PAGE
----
Testimony of Lauren R. Taylor, Founder and director, Defend Yourself

Joint Public Roundtable on Street Harassment in the District of Columbia
Committee on the Judiciary and the Committee on Housing & Community Development
1350 Pennsylvania Ave, NW, Washington, D.C., 20004
John A. Wilson Building, Room 500
December 3, 2015 at 10:00 AM

Good morning, Councilmember McDuffie, Councilmember Bonds, and members of the Committee on the Judiciary and the Committee on Housing & Community Development. My name is Lauren Taylor and I head up Defend Yourself, which teaches skills for stopping harassment, abuse, and assault. Thank you for the opportunity to speak at this roundtable.

I grew up in D.C. and have been working to end gender-based violence in the city and surrounding areas since I was one of the founders of My Sister’s Place in 1978.

Defend Yourself has reached tens of thousands of people of all walks of life. Most of them are women and girls, along with others targeted for harassment, such as LGBTQ and gender nonconforming people, and people of color.

Harassment on the street and other public places is one of the issues that most commonly brings students to our classes. Those most likely to be stressed out about it include young women moving to the District, often directly after college, and those who have never lived Lauren R. Taylor „ 301-608-3708 „ lauren@defendyourself.org www.defendyourself.org in a city before. The pre-teens and teens we teach who haven’t been harassed yet are horrified when they learn that this form of violence exists.

Though I was never new to the city, I understand how they feel. The first incident of harassment I remember happened when I was 11. At 16, shortly after I got my driver’s license, a man masturbated at me, with his penis out, while I was stopped at a red light. (A high school friend of mine recently asked me if all the harassment we experienced as teens caused me to choose this work.)

In my 20s I lived in Mt. Pleasant and walked to and from work at Dupont Circle. I was harassed on every trip for the six years I had that job. Some days it was as much as seven or eight times in the 2-mile walk. I felt angry and despairing, and, as is true for most of those targeted for harassment, it made me afraid. In fact, feeling unsafe is what motivated me to move to Maryland in 1983.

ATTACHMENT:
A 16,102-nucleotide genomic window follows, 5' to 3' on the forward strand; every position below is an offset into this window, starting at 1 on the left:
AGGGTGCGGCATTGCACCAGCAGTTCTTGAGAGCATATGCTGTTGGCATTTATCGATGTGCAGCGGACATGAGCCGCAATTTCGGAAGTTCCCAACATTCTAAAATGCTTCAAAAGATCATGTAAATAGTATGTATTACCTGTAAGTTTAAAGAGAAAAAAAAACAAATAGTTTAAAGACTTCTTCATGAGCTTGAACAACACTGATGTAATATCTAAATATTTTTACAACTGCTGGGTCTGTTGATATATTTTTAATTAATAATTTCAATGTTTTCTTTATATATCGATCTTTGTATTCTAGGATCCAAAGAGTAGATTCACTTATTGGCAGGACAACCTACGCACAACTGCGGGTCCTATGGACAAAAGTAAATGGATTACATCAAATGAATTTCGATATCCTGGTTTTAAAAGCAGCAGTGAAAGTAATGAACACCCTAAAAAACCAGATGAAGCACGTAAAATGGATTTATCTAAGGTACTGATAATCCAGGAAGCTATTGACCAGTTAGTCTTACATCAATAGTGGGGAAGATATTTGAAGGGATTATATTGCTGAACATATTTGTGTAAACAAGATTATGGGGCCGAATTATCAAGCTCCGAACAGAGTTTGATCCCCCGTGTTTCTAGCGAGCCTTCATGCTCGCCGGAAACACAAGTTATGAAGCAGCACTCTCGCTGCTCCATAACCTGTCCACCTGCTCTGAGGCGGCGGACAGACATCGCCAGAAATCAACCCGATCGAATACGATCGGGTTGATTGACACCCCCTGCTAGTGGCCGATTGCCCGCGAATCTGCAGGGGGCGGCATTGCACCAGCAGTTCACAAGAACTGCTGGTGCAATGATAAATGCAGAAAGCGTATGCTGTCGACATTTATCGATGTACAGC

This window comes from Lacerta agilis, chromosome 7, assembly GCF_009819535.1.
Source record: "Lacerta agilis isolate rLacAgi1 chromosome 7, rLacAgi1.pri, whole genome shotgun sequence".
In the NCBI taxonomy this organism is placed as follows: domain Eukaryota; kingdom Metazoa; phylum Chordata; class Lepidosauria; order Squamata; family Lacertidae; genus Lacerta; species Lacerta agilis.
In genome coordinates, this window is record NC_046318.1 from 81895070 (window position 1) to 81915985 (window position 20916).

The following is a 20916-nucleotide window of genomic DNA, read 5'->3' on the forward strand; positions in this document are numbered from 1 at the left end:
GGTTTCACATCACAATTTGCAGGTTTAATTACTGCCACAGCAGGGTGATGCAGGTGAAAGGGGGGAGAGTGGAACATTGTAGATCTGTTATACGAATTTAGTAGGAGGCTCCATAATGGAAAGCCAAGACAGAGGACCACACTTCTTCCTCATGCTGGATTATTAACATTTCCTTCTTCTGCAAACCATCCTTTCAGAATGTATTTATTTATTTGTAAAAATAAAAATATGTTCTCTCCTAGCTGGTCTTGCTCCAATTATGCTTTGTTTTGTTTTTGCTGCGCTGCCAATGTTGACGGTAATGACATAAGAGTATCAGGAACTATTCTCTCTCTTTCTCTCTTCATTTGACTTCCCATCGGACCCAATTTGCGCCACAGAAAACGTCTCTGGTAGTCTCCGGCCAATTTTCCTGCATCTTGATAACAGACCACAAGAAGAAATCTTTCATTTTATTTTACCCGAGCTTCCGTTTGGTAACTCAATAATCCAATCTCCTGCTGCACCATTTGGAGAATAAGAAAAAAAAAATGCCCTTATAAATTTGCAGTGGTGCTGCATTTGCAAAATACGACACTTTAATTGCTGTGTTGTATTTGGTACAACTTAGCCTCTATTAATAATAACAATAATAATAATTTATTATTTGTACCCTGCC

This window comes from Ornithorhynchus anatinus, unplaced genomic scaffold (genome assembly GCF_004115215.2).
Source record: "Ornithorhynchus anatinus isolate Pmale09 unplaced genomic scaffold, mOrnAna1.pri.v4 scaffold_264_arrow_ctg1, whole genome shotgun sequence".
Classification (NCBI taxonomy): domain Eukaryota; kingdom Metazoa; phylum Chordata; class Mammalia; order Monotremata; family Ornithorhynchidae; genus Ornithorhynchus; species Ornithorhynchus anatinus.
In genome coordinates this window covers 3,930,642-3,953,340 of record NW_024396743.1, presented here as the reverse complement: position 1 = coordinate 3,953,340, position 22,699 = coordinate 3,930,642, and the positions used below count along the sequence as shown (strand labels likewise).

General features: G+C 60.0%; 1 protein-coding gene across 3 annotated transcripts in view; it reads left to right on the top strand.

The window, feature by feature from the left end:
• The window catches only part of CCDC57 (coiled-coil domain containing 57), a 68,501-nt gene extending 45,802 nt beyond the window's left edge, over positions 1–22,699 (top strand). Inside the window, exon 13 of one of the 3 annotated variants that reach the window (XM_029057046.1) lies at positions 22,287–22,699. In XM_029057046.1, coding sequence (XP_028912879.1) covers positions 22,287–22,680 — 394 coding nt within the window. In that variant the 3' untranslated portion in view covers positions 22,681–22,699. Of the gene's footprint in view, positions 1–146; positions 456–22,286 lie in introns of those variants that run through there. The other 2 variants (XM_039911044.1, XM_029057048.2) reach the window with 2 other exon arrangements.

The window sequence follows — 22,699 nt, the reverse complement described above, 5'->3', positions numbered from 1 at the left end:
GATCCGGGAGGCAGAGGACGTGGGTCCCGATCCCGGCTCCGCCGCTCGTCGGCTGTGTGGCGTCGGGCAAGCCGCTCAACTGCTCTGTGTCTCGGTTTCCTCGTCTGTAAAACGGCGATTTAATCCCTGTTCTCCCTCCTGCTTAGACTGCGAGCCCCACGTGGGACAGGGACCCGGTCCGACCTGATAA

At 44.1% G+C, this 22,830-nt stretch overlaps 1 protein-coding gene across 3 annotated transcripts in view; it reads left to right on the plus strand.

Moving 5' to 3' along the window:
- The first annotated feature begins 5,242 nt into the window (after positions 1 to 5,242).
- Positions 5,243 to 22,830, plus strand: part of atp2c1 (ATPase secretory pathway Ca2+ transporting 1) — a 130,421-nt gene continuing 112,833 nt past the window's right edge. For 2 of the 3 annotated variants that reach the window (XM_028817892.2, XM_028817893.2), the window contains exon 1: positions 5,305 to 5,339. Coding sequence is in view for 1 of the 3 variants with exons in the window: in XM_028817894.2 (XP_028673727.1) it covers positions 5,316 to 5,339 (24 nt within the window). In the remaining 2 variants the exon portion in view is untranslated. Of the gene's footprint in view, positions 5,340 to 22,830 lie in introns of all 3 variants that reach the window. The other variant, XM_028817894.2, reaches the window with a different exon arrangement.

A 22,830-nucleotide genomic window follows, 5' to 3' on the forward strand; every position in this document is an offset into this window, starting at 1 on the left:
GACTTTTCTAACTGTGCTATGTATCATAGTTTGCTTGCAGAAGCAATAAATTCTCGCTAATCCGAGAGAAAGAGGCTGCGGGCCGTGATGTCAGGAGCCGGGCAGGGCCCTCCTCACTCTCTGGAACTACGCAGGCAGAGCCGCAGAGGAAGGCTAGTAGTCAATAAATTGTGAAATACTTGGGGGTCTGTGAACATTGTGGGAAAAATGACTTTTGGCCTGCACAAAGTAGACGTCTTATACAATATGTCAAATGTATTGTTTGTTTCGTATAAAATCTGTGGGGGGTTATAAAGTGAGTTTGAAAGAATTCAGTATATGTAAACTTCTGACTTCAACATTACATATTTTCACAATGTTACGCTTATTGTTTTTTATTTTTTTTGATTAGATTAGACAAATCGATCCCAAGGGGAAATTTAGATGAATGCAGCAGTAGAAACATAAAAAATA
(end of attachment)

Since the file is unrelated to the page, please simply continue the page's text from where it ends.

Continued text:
Harassment reminds women and others that public spaces belong to straight men and that that control can be – and is — enforced with sexual assault.

My students tell me that when they’re harassed they feel humiliated, enraged, terrified, annoyed, ashamed, and more. I don’t think I can adequately express to you the pain, fear, and confusion that students tell me they struggle with.

Most feel powerless and pretend to ignore the harassment. They do that because they’re afraid that if they stand up for themselves the situation will escalate.

This reality affects every aspect of women’s lives, including employment, housing, health, and family or relationships. Our city’s livability, ability to thrive economically, the health of its residents – all are harmed by the pervasiveness of harassment in public spaces.

In addition to streets and public transit, bars and clubs are among the sites with the highest amount of harassment. Research on the relationship of alcohol and sexual assault shows that offenders use alcohol to incapacitate their targets and to excuse their own behavior [sources available on request]. So Defend Yourself partnered with Collective Action for Safe Spaces to create the Safe Bars program. We’ve spoken to bar staff who have both witnessed and experienced sexual harassment and see the value in a training program to address it, but bars need to be supported and encouraged to access this training. We seek the support of the D.C. Council and ABRA in creating incentives for nightlife establishments to partner with Safe Bars.

I love D.C., my hometown, its communities, and its people. That is a huge motivation for my doing this work. Making our streets and public spaces safer for all will be good for the city. I hope you’ll join us in our endeavor.